By Andrew A. Smith
Scripps Howard News Service
Fox is promoting its new show Human Target
(debuting Jan. 17) pretty heavily. And why not? It’s another property based on a comic book, and those seem to be doing well these days.
And, although Human Target in comics is a minor strip canceled numerous times, it has somehow managed to keep coming back. Some elements of all those versions are found on the TV show, so they’re worth exploring.
The Human Target debuted in the back of Action Comics
#419, way back in 1972. Written by Len Wein (Swamp Thing
) and illustrated by Carmine Infantino and Dick Giordano, Target starred Christopher Chance, a square-jawed hero and bon vivant. Chance would use his amazing disguise abilities to impersonate someone whose life was in danger, and then use his astounding command of martial arts, firearms, explosives and so forth to confound and capture the would-be killer. In between gigs, he would hang out at Bruno’s, a high-end restaurant owned by a chef and aide-de-camp of the same name, drinking expensive wine, eating gourmet meals and picking up extremely attractive women.
As a male fantasy, that can’t be beat. And the disguise angle was a new wrinkle on the old private-eye genre.
But the concept never really took off. Chance had eight stories in the back of Action
before moving to Detective Comics,
where he appeared five more times (still written by Wein, but illustrated by Howard Chaykin). Chance played an important role in a 1982 Batman story, and had a cameo in the 1986 Crisis on Infinite Earths,
but his headline strip ended in 1980, and Chance seemed destined for funnybook limbo.
But then Chance was rescued … by Rick Springfield. For some reason, ABC thought the series worth resuscitating in 1992, with the singer in the title role. The adaptation was pretty straightforward, except that it dropped Bruno in favor of “Philo Marsden,” the now-cliché eccentric computer-genius sidekick. The series only lasted seven episodes – but in all fairness, it was competing with the Olympics.
For the sake of completeness, I’ll also mention that DC published a one-shot that dovetailed with the series. Human Target: The Mack Attack Contract
(1991) was by Mark Verheiden and Rick Burchett.
This is all pretty standard for comic-book detectives. Most have their brief moment in the sun before fading into limbo or becoming supporting characters for guys in Spandex.
But seven years after the ABC experiment, DC did something very, very odd to Christopher Chance. They moved the concept to their mature-readers line Vertigo, and handed it to Peter Milligan, a British writer known for surreal and/or kinky stories (Shade the Changing Man, Enigma, The Extremist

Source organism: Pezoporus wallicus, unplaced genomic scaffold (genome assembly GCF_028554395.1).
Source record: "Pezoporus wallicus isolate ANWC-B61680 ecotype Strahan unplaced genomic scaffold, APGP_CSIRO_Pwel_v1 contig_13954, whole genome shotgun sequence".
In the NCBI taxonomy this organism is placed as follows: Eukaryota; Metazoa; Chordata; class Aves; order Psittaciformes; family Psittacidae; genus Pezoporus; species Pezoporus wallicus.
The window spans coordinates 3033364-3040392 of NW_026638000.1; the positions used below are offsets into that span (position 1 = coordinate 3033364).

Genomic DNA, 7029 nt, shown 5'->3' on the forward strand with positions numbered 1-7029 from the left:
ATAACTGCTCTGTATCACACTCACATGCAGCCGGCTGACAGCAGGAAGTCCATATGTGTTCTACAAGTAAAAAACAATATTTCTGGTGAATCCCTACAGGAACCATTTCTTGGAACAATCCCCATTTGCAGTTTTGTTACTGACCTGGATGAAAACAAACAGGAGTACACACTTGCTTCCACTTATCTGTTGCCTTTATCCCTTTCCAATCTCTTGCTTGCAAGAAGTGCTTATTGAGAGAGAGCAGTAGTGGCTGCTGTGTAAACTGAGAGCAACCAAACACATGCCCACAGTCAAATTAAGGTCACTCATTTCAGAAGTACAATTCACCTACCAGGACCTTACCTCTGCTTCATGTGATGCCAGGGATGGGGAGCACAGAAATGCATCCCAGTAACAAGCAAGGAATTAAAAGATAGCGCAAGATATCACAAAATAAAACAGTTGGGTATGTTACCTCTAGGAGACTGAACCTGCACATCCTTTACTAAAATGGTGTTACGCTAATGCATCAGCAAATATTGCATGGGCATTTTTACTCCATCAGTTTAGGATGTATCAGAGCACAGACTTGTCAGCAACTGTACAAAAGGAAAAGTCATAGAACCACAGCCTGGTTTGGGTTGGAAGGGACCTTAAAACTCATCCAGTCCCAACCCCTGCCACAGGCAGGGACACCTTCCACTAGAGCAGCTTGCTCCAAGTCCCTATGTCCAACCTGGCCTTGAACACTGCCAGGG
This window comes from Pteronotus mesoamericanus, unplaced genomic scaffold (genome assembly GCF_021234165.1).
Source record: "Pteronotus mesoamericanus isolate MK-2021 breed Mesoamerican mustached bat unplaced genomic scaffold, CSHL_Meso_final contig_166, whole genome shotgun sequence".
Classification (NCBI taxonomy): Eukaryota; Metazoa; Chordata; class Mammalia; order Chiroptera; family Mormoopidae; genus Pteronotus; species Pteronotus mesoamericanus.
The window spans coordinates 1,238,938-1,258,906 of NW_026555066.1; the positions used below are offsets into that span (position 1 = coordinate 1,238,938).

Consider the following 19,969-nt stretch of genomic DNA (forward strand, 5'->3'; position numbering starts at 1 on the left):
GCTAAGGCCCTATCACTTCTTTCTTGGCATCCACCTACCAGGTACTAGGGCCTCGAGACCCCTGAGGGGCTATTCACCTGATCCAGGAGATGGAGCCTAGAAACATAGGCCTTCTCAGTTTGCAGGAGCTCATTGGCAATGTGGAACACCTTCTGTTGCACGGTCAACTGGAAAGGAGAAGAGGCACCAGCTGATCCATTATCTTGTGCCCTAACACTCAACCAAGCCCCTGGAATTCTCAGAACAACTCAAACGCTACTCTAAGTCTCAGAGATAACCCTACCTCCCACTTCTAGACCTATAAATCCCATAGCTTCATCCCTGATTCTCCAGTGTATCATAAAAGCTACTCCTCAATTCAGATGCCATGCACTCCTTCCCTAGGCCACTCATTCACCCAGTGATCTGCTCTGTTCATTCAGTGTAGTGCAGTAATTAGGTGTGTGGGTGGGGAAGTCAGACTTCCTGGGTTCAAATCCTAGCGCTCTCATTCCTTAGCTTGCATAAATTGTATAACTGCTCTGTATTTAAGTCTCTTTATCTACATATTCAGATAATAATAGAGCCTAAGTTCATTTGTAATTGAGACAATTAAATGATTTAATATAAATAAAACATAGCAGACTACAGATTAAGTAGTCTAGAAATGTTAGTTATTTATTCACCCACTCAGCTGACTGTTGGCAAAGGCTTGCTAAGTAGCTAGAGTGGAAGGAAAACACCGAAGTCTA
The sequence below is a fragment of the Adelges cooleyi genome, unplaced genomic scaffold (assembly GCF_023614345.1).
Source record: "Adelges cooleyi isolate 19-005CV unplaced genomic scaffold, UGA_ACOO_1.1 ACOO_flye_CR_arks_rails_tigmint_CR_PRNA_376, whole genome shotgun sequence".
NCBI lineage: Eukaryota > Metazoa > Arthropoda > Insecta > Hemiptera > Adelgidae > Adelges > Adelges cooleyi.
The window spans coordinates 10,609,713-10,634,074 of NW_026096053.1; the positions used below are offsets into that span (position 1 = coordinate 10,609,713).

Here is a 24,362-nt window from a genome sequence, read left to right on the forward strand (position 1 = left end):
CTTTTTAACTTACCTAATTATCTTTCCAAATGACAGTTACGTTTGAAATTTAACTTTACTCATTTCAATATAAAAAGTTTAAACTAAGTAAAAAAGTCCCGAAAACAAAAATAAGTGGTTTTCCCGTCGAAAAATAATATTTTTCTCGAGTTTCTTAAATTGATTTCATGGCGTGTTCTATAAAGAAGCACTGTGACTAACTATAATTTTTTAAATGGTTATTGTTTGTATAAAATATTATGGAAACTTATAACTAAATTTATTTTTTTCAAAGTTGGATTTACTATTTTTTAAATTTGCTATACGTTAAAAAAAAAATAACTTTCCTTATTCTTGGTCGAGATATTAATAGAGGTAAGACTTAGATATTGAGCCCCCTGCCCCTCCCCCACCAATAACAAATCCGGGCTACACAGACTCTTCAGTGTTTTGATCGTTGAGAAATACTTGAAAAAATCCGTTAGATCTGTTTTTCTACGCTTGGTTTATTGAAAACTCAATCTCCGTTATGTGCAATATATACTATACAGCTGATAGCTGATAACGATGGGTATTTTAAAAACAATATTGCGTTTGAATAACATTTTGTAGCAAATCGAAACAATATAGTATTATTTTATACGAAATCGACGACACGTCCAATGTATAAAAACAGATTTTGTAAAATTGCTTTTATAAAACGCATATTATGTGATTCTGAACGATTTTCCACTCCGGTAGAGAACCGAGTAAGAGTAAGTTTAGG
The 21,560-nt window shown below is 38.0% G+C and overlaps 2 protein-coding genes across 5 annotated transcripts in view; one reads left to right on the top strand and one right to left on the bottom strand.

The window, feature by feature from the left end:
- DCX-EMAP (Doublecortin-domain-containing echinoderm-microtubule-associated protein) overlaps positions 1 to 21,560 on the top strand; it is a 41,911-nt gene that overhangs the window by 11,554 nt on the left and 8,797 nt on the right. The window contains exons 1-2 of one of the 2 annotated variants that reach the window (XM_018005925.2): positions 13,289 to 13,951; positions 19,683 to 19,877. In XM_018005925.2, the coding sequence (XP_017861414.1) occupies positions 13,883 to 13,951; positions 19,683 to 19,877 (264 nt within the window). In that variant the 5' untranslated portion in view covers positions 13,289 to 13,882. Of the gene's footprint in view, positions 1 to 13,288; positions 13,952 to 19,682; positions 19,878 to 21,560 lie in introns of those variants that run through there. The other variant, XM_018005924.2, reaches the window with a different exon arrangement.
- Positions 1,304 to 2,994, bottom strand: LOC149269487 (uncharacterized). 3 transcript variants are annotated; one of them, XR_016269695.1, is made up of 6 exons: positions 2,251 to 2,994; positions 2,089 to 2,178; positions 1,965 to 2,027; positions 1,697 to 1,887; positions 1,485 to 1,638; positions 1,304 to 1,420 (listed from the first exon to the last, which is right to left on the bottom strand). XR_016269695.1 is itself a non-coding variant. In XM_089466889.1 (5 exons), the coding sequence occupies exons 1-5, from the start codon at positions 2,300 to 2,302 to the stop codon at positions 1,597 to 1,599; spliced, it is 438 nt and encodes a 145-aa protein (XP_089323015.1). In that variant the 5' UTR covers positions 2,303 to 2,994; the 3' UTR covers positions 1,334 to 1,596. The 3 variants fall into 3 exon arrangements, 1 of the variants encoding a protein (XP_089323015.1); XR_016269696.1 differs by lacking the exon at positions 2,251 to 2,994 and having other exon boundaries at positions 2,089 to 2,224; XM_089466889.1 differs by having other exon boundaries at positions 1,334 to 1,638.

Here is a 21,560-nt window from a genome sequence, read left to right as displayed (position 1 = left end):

). Milligan wrote a complex four-issue miniseries in which it is revealed that Chance’s psyche has become unstable and fragmented. He not only assumes new identities, but he becomes that person, forgetting who he really is. And since he doesn’t know, the reader is often left guessing as well.
That apparently did well enough for an original HT graphic novel. Human Target: Final Cut
(2002) where once again, the nature of identity was explored. (The mini and the GN are available in the trade paperback Human Target: Chance Meetings
Milligan was again rewarded, this time with a Human Target
ongoing series. Not only did the readers have to play Whack-A-Mole with Chance, but Milligan introduced another character with a similar problem: Tom McFadden, a former Human Target protégé who had completely lost his original personality. With that, the reader never knew if the character narrating the story was Chance, McFadden, the original – or some combination, as everyone impersonated everyone else, and often they didn’t know who they were themselves.
That series lasted only 21 issues (2003-05). But that was longer than Chance’s original run as a stock heroic type, and seems to have re-defined the character. Even the new TV series says of Chance (Mark Valley): “Does anyone know who Christopher Chance really is? What secrets lay buried in his past?”
Otherwise the show seems like a typical action-adventure series, with Chance playing human shield more than target, Guerrero (Jackie Earle Haley) replacing Philo as the eccentric computer genius and Winston (Chi McBride) replacing Bruno as Chance’s business manager.
And that’s probably good enough. Chance’s disguise twist is at least as interesting as Monk
(the “defective detective”) and that show had a good run. And if they add the identity problems, it could break new ground. On TV, at least. Chance is already pretty odd in the comics!
Contact Andrew A. Smith of the Memphis Commercial Appeal at firstname.lastname@example.org.